Gloria the Halibut! by Claire Crump
Growing up at a fishing lodge in Alaska, I don’t exactly remember my first fishing trip, but I do remember some of my most memorable ones fishing with my grandpa, and this fishing trip was unforgettable.
It was the beginning of August and we had a few hours to spare, so, both my grandparents, Kern and Linda, my brother, Nik, and my cousin, Kaela, boarded the yellow boat for the adventure of a lifetime. We headed out to an undisclosed location (c’mon you didn’t think I’d give all my secrets away that easily) and dropped anchor.
Now, it is important to keep in mind the first rule of fishing: don’t eat, don’t touch, and don’t even look at bananas before going fishing. But the second rule of halibut fishing is also very important: always bring a Pepsi and potato chips to eat while you wait. Anyone who has fished with my grandpa knows, he is a strict rule follower of rule number 2; you could also argue rule number one because I have never seen him eat a banana.
Amid this potato chip eating, Pepsi drinking boat, and for nearly two hours we waited, patiently, and not so patiently sometimes. As much as my grandpa follows the second rule of halibut fishing, I am a firm follower of rule number three: DO NOT MOVE! This is the key to halibut fishing and also my only secret to catching halibut besides fresh bait and Butt juice. Rule number three is the most important rule because you can’t eat potato chips if you are driving and halibut can’t eat your bait if you are driving. I’ll say it again: DO NOT MOVE!! And that ladies and gentlemen is what we did; we didn’t move. Now I won’t deny it can be boring to sit but that’s okay, as long as you follow rule number 2 it will be worth it.
At the height of our boredom, the most amazing and not surprising thing happened - we were following rules 1, 2 & 3, what did you expect? A click. Then another click. Followed by the sound of line being stripped from a reel at the back of the boat.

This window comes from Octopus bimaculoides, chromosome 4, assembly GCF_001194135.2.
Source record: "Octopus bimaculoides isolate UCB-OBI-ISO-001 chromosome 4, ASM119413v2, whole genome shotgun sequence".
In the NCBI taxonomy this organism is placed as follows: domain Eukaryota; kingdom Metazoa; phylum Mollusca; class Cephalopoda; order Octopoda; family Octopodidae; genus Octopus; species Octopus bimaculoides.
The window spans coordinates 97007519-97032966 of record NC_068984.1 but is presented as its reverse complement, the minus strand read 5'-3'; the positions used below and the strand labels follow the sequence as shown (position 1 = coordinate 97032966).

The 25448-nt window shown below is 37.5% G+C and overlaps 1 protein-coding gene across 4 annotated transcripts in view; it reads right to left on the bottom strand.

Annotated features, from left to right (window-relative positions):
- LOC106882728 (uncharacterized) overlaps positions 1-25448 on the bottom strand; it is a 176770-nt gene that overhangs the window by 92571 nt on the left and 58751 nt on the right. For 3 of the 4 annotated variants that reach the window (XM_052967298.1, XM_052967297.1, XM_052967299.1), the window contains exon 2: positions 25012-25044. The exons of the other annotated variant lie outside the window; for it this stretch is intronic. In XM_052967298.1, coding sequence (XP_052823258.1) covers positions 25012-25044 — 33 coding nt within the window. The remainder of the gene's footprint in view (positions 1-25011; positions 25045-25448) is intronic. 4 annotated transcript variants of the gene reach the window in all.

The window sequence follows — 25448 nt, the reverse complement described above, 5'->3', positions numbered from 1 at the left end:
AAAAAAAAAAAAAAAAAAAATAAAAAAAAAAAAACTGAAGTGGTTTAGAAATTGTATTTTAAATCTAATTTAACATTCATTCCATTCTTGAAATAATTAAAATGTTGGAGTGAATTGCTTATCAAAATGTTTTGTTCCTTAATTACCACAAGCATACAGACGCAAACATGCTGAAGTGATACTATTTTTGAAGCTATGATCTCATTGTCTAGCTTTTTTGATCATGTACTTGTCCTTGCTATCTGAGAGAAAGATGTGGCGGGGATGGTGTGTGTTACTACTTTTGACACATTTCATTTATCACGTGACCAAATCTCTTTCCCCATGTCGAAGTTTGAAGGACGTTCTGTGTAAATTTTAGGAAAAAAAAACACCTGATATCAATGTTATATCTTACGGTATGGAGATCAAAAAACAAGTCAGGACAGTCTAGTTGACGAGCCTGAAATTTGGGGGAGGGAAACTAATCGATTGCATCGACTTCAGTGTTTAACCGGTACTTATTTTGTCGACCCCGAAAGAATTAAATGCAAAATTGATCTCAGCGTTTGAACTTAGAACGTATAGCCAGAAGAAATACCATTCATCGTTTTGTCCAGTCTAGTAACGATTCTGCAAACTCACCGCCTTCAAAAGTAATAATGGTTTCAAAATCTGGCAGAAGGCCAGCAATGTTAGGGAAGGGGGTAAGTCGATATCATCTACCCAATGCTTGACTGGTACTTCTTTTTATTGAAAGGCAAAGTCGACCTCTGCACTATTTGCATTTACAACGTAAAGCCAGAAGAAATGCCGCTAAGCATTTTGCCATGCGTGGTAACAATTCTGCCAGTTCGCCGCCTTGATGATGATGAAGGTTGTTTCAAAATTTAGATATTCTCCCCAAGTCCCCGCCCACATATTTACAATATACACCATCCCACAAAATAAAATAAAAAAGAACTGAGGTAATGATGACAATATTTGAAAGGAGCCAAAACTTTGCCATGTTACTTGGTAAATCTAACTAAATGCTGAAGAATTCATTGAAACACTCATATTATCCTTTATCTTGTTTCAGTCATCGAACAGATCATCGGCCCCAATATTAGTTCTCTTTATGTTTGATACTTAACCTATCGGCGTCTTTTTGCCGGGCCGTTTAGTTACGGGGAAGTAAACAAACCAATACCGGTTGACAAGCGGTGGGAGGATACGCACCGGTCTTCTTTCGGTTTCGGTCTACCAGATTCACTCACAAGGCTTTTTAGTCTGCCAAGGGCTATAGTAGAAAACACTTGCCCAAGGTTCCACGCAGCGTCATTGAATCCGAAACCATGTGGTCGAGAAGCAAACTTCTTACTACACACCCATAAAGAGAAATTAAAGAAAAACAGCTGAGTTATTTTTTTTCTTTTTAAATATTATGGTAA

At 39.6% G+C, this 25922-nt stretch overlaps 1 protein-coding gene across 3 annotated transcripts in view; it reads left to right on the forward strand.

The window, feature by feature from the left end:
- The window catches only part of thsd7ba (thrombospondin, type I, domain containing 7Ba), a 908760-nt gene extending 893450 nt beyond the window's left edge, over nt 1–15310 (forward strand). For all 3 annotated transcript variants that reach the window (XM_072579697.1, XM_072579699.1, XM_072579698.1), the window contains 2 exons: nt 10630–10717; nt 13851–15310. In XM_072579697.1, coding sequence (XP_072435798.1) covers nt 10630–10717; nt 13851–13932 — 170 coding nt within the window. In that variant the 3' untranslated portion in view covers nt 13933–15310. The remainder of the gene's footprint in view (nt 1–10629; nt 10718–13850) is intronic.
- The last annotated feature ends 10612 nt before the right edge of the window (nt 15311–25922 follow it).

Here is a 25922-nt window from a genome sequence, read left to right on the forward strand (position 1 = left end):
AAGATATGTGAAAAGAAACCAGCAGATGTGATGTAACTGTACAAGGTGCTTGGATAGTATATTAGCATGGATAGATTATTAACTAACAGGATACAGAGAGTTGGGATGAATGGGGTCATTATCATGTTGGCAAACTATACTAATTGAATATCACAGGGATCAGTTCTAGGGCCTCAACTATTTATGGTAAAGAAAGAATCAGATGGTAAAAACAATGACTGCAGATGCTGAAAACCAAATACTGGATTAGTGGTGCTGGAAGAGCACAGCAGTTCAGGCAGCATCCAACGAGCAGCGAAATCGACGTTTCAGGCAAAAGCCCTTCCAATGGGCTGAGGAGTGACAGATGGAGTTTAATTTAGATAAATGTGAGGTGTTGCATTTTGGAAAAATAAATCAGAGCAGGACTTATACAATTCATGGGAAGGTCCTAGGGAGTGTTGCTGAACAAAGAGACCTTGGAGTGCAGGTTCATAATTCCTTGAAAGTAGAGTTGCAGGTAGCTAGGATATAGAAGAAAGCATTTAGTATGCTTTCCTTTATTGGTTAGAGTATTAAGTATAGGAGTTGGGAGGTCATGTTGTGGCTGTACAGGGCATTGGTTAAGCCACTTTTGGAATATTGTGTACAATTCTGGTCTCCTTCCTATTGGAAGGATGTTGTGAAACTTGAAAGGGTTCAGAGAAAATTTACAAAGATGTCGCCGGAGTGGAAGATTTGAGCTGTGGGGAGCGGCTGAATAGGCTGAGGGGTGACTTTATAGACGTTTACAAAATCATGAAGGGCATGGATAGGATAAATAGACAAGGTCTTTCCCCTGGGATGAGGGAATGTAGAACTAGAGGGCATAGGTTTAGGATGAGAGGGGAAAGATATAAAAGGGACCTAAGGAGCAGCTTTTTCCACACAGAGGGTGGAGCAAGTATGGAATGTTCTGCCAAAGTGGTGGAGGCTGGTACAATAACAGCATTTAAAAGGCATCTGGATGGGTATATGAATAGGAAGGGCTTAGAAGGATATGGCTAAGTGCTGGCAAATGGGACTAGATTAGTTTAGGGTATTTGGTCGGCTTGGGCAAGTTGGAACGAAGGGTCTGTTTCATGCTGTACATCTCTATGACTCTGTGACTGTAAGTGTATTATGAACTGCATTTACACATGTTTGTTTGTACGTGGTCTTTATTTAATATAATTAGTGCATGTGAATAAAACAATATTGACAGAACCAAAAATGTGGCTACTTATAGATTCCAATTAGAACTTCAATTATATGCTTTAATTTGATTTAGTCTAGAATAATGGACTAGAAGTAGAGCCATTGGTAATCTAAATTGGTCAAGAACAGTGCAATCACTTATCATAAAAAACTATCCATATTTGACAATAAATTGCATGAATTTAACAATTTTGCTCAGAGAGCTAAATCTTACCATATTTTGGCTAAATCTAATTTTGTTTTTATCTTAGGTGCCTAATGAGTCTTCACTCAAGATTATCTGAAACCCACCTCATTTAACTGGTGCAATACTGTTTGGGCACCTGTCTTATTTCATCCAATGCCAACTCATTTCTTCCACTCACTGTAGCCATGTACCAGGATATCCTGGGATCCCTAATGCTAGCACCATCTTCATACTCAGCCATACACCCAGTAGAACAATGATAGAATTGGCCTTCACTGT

“Grab the reel Nik!” My grandpa shouted above the clicker, and for a boy of only 12, Nik, my sweet little brother, held on for dear life.
Nik held onto the rod as the line was being stripped out, at one point we even felt the need to grab his life jacket to help him stay in the boat. Nevertheless, Nik managed to stay in the boat and hold onto the rod. After an eternity of holding onto the rod, the fish stopped running. Nik, Kaela, and I took turns taking a few cranks on the reel while someone else lifted up to bring the fish in bit by bit. After 15 minutes of bringing the fish in slowly, it realized it outweighed us and could outswim us. Once again the line began screaming out of the reel as our monster dove back to the bottom, we felt like every halibut fisherman who ever lived; frustrated, tired, and in desperate need of a chiropractor. After the line quit screaming for the second time we began the process of bringing the fish in again. We heaved and pulled and grunted in hopes that the fish would miraculously start to help us bring it to the surface.
At the first glimpse of color under the surface of the water, we knew we had to be extremely careful not to let it swim back to the bottom because if that fish had swum to the bottom I would have been going after it; there was no way on this earth that fish was going anywhere but in our boat and then onto the scale at the shoreline dock.
While Nik continued to hold the halibut a few feet under the water, Grandpa and I got everything we needed:
Harpoon stick, check.
Harpoon tip, check.
Backup harpoon tip, check.
Backup rope, check.
Shark hook, check.
A quick sip of Pepsi, check.
We were ready for anything this fish could throw at us.
I put the harpoon tip on the stick and my grandpa attached it to the cleat on the back of the boat and I channeled every ounce of Herman Melville and Ishmael-trying-to-catch-Moby-Dick I could and I harpoon the halibut, just to the side of the gut sack.